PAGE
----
On 30 November we invited representatives of the municipalities with whom we cooperate in order to discuss the first results of the extensive surveys conducted by our research group. The focus was on the question of how the respective participation procedures are assessed by those participating and which aspects motivate or discourage such participation.
Despite the diversity of the five projects we examined (and the still small number of participants), the assessments of the people participating in such processes show a relatively high degree of agreement. Overall, the evaluations of the participation processes are rather positive with regard to the course of discussion and transparency. At the same time, however, there are also comparable challenges in all processes. For example, the representation of one’s own interests is rated as relatively good, but gaps in the representation of other opinions are perceived. Also, a balance of interests is not always achieved. Furthermore, the participants are rather sceptical about the actual impact of the participation results on the political process, even though they still deem such an impact possible.
Part of the efforts of the research group is to develop tools that support the evaluation of citizen contributions from participation processes. On 10 December 2021 the research group hosted a workshop with practitioners (including local planning officials, participation officers and planning experts) to discuss our recent developments, part of which have been published in the Proceedings of the 8th Workshop on Argument Mining.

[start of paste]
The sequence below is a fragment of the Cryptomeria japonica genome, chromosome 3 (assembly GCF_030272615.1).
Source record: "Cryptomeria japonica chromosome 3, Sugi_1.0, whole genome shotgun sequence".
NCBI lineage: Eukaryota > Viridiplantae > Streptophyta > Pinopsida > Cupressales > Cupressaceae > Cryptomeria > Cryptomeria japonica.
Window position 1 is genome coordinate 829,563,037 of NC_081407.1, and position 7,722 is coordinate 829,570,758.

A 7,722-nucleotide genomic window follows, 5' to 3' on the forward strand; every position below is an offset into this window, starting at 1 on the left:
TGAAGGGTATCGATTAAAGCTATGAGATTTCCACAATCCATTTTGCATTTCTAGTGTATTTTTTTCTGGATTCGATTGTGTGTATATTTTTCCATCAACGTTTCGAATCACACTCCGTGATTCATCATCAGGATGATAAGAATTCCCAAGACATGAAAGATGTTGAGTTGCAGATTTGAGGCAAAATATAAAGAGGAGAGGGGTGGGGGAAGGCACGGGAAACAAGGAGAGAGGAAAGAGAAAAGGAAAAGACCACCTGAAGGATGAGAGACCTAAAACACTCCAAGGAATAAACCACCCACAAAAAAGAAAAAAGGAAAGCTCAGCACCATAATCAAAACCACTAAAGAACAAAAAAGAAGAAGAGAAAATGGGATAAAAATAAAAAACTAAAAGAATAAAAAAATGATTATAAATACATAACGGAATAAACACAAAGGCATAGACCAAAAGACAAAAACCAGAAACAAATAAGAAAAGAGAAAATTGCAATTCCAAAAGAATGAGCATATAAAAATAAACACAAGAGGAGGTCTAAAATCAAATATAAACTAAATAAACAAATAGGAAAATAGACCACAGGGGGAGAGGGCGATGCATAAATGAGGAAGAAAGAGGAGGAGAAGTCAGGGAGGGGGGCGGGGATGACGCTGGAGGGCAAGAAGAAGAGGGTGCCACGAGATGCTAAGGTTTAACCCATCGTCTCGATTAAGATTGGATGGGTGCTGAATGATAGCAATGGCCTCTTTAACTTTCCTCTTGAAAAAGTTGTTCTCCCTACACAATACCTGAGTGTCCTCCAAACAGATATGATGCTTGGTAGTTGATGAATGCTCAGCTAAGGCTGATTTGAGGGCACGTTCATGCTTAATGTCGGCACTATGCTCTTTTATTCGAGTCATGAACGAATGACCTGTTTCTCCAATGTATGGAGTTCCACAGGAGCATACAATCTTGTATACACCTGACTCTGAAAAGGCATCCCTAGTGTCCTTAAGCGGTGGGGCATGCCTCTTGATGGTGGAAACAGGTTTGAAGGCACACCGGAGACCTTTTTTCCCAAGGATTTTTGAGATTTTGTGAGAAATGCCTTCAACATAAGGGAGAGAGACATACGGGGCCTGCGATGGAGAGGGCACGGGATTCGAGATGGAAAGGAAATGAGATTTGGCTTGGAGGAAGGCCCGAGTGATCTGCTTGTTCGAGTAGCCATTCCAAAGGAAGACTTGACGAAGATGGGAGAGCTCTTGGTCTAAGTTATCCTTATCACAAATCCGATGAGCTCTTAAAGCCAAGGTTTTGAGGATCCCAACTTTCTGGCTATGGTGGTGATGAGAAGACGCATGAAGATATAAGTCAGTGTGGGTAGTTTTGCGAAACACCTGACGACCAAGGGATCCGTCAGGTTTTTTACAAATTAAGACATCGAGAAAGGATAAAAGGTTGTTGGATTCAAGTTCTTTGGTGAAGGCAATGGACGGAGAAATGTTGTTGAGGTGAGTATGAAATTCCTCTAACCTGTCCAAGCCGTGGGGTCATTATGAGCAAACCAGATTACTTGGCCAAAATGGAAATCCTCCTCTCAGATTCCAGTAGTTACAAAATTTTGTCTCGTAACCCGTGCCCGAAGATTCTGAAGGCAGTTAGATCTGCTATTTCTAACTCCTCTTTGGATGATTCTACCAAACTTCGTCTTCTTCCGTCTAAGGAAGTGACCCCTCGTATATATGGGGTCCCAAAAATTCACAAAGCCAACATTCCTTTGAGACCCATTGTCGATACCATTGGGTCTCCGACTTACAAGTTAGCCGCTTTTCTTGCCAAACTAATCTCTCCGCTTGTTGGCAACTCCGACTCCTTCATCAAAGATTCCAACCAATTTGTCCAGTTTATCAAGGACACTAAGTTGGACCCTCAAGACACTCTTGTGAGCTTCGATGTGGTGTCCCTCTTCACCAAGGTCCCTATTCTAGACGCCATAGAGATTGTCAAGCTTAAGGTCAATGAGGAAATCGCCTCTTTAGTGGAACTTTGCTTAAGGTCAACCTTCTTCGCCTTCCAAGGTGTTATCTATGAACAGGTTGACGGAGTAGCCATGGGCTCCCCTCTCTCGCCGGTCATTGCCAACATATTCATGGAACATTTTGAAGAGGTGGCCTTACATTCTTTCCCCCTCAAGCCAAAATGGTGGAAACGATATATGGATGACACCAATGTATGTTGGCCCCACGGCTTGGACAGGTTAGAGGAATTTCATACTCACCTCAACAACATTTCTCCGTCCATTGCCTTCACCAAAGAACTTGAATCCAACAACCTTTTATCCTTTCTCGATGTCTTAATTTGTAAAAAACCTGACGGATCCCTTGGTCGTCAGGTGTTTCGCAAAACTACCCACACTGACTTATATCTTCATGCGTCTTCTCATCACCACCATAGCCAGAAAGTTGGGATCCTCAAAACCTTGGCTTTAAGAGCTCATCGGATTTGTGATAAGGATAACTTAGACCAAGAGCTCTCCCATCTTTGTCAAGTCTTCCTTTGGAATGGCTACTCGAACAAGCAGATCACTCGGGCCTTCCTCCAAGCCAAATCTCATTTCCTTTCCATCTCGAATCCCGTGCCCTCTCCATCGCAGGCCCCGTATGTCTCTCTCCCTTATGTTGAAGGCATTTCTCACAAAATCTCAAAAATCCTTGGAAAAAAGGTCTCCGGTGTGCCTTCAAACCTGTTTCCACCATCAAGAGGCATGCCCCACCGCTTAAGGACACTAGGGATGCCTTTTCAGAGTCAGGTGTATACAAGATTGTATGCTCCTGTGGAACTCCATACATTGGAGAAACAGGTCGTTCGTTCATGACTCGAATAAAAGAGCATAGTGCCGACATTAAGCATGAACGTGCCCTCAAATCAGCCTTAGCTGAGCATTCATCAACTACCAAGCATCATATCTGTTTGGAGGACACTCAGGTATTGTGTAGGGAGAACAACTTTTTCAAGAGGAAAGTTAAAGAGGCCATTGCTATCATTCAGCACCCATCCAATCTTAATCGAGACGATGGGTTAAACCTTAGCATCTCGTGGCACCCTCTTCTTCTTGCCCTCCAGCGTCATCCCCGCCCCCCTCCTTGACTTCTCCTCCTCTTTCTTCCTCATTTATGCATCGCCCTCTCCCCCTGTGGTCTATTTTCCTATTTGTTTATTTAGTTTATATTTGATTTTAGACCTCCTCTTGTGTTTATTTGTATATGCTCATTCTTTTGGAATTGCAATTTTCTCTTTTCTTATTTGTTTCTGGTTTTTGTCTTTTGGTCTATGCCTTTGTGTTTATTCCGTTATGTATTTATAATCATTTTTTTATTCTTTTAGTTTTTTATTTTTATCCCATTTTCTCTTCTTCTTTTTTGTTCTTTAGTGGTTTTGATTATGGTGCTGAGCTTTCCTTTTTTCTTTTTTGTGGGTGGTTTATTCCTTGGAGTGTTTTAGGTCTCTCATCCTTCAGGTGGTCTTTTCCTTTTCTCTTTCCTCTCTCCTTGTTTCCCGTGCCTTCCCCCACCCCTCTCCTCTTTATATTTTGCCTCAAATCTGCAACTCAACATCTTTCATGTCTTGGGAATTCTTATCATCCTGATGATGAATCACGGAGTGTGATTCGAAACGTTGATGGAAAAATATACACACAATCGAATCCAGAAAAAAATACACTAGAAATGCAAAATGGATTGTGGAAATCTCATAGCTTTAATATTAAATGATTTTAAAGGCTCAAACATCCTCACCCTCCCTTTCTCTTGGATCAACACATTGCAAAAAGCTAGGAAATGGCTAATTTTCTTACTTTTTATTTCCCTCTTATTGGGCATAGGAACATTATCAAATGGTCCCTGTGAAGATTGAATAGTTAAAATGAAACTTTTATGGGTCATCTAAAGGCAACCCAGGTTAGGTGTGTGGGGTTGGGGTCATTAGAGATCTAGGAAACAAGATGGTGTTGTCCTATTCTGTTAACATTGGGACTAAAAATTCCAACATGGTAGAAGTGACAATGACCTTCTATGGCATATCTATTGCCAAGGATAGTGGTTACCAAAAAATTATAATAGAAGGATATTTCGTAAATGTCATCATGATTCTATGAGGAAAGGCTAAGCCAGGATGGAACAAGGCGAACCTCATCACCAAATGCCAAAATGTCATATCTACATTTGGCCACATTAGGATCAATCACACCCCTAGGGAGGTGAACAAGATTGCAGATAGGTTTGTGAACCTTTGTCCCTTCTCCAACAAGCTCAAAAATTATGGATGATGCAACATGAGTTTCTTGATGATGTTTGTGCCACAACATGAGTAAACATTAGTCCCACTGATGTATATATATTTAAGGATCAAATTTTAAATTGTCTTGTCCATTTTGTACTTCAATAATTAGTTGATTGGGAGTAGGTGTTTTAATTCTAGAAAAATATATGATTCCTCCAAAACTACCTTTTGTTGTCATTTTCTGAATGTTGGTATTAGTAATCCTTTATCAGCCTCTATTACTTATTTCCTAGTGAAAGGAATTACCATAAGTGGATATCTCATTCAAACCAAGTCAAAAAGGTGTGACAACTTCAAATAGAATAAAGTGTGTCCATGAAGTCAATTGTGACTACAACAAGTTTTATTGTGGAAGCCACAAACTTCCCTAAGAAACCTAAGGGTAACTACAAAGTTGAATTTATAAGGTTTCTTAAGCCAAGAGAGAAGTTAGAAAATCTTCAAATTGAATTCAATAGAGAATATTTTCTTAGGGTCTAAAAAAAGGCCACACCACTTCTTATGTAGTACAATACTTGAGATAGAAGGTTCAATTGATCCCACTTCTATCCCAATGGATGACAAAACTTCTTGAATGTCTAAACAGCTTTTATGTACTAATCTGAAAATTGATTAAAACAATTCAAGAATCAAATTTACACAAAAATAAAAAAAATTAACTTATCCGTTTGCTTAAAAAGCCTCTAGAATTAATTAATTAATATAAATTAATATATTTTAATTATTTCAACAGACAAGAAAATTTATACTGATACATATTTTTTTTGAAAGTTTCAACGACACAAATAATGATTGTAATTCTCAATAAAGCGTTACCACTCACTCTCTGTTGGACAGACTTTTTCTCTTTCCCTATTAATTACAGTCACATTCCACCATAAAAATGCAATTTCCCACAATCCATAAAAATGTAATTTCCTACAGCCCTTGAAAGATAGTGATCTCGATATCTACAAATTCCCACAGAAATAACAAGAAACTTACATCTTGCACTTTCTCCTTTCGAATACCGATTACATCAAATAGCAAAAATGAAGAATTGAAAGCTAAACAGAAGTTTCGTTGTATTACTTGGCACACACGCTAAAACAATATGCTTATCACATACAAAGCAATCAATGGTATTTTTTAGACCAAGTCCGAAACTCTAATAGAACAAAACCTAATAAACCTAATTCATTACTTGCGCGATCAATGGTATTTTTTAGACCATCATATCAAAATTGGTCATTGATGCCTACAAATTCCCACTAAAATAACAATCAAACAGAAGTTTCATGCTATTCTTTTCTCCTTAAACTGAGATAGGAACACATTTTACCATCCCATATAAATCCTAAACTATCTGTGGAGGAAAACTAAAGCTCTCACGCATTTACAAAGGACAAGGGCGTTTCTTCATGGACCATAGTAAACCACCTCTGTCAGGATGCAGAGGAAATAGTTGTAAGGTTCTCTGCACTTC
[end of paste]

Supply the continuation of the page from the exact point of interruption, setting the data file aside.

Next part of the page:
More information on the insights from the workshop is available in German.
This term we are offering a master course in which we use proposals from online consultation processes in conjunction with individual-level survey data to analyse if social status of participants is reflected in the language they use in their written proposals. To this end, we utilize AI-based methods of Natural Language Processing.
Our first practical workshop in summer 2020 focused on the question of how the evaluation of citizen contributions can be technically supported and what requirements practitioners have for a software solution designed to (partially) automate the evaluation.
More information can be found in the working paper (German version only!):
On 28 February 2020, the junior research group organized the first meeting of the advisory board. The meeting of the members from research and practice took place at the Berlin Social Science Center WZB.
A central point of the event was the introduction and getting to know the members of the advisory board and the members of the junior research group. As group leader, assistant professor Tobias Escher presented the interdisciplinary research project in general. Laura Mark (urban planning), Katharina Huseljić (sociology) and Julia Romberg (computer science) then discussed the research projects of the individual disciplines in more detail. In the following discussion, a constructive exchange on the requirements of the single project parts and the overall project took place. At the end of the meeting, a joint decision was made in a feedback round to continue the exchange semi-annually to annually.
CIMT thanks all participants for a successful day!